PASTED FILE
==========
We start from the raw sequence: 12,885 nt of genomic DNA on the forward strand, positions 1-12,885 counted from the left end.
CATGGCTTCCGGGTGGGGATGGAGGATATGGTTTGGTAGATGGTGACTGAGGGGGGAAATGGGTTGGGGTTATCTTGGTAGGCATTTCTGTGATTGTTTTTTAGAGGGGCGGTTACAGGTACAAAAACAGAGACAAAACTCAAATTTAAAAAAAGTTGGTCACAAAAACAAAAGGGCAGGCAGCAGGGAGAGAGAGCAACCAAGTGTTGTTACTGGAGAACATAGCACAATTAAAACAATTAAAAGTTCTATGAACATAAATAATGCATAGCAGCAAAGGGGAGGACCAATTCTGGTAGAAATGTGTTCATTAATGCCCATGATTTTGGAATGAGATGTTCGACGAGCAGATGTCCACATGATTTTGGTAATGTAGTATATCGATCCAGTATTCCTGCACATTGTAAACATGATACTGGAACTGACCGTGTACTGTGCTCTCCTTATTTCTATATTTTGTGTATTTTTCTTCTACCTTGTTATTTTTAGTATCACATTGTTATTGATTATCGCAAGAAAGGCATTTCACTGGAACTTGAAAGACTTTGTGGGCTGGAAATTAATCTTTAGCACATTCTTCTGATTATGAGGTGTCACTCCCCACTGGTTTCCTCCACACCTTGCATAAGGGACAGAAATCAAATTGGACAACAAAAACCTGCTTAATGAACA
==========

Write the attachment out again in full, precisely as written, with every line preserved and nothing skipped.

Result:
We start from the raw sequence: 12,885 nt of genomic DNA on the forward strand, positions 1-12,885 counted from the left end.
CATGGCTTCCGGGTGGGGATGGAGGATATGGTTTGGTAGATGGTGACTGAGGGGGGAAATGGGTTGGGGTTATCTTGGTAGGCATTTCTGTGATTGTTTTTTAGAGGGGCGGTTACAGGTACAAAAACAGAGACAAAACTCAAATTTAAAAAAAGTTGGTCACAAAAACAAAAGGGCAGGCAGCAGGGAGAGAGAGCAACCAAGTGTTGTTACTGGAGAACATAGCACAATTAAAACAATTAAAAGTTCTATGAACATAAATAATGCATAGCAGCAAAGGGGAGGACCAATTCTGGTAGAAATGTGTTCATTAATGCCCATGATTTTGGAATGAGATGTTCGACGAGCAGATGTCCACATGATTTTGGTAATGTAGTATATCGATCCAGTATTCCTGCACATTGTAAACATGATACTGGAACTGACCGTGTACTGTGCTCTCCTTATTTCTATATTTTGTGTATTTTTCTTCTACCTTGTTATTTTTAGTATCACATTGTTATTGATTATCGCAAGAAAGGCATTTCACTGGAACTTGAAAGACTTTGTGGGCTGGAAATTAATCTTTAGCACATTCTTCTGATTATGAGGTGTCACTCCCCACTGGTTTCCTCCACACCTTGCATAAGGGACAGAAATCAAATTGGACAACAAAAACCTGCTTAATGAACA